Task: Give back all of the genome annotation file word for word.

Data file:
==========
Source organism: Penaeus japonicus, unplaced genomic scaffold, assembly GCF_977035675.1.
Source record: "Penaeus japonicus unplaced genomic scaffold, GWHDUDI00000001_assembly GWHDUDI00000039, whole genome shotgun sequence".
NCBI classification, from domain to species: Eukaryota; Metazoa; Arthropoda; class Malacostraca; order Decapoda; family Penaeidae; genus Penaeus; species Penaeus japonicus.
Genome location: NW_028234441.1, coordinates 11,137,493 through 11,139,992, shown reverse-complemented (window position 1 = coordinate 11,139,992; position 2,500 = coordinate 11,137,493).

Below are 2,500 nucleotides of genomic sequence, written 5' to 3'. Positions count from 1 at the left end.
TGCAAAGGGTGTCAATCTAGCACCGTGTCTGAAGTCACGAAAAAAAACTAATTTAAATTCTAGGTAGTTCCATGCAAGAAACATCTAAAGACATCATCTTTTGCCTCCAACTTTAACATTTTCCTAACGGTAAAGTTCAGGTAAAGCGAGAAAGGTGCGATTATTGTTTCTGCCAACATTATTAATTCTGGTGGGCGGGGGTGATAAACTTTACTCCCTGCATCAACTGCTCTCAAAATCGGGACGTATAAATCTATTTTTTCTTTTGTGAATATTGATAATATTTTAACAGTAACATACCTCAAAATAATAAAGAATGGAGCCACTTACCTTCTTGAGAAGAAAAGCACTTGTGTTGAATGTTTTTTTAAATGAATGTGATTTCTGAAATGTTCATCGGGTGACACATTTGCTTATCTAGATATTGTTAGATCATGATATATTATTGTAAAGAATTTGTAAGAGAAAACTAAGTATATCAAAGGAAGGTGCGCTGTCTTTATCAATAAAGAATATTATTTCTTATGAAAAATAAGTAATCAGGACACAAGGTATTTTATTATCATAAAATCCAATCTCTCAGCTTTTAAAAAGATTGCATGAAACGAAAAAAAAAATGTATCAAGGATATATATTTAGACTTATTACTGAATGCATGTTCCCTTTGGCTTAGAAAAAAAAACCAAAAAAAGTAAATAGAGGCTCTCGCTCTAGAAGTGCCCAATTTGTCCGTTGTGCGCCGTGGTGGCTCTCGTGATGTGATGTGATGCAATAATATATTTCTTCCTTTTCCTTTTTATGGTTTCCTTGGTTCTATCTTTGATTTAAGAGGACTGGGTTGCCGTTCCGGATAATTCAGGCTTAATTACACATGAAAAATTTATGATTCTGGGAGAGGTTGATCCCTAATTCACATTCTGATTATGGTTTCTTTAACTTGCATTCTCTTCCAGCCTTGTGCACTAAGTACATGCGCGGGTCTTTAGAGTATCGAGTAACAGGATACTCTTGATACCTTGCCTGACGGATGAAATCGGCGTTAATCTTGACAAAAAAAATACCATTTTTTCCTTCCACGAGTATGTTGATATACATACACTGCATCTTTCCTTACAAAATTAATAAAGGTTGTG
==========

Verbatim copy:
Source organism: Penaeus japonicus, unplaced genomic scaffold, assembly GCF_977035675.1.
Source record: "Penaeus japonicus unplaced genomic scaffold, GWHDUDI00000001_assembly GWHDUDI00000039, whole genome shotgun sequence".
NCBI classification, from domain to species: Eukaryota; Metazoa; Arthropoda; class Malacostraca; order Decapoda; family Penaeidae; genus Penaeus; species Penaeus japonicus.
Genome location: NW_028234441.1, coordinates 11,137,493 through 11,139,992, shown reverse-complemented (window position 1 = coordinate 11,139,992; position 2,500 = coordinate 11,137,493).

Below are 2,500 nucleotides of genomic sequence, written 5' to 3'. Positions count from 1 at the left end.
TGCAAAGGGTGTCAATCTAGCACCGTGTCTGAAGTCACGAAAAAAAACTAATTTAAATTCTAGGTAGTTCCATGCAAGAAACATCTAAAGACATCATCTTTTGCCTCCAACTTTAACATTTTCCTAACGGTAAAGTTCAGGTAAAGCGAGAAAGGTGCGATTATTGTTTCTGCCAACATTATTAATTCTGGTGGGCGGGGGTGATAAACTTTACTCCCTGCATCAACTGCTCTCAAAATCGGGACGTATAAATCTATTTTTTCTTTTGTGAATATTGATAATATTTTAACAGTAACATACCTCAAAATAATAAAGAATGGAGCCACTTACCTTCTTGAGAAGAAAAGCACTTGTGTTGAATGTTTTTTTAAATGAATGTGATTTCTGAAATGTTCATCGGGTGACACATTTGCTTATCTAGATATTGTTAGATCATGATATATTATTGTAAAGAATTTGTAAGAGAAAACTAAGTATATCAAAGGAAGGTGCGCTGTCTTTATCAATAAAGAATATTATTTCTTATGAAAAATAAGTAATCAGGACACAAGGTATTTTATTATCATAAAATCCAATCTCTCAGCTTTTAAAAAGATTGCATGAAACGAAAAAAAAAATGTATCAAGGATATATATTTAGACTTATTACTGAATGCATGTTCCCTTTGGCTTAGAAAAAAAAACCAAAAAAAGTAAATAGAGGCTCTCGCTCTAGAAGTGCCCAATTTGTCCGTTGTGCGCCGTGGTGGCTCTCGTGATGTGATGTGATGCAATAATATATTTCTTCCTTTTCCTTTTTATGGTTTCCTTGGTTCTATCTTTGATTTAAGAGGACTGGGTTGCCGTTCCGGATAATTCAGGCTTAATTACACATGAAAAATTTATGATTCTGGGAGAGGTTGATCCCTAATTCACATTCTGATTATGGTTTCTTTAACTTGCATTCTCTTCCAGCCTTGTGCACTAAGTACATGCGCGGGTCTTTAGAGTATCGAGTAACAGGATACTCTTGATACCTTGCCTGACGGATGAAATCGGCGTTAATCTTGACAAAAAAAATACCATTTTTTCCTTCCACGAGTATGTTGATATACATACACTGCATCTTTCCTTACAAAATTAATAAAGGTTGTG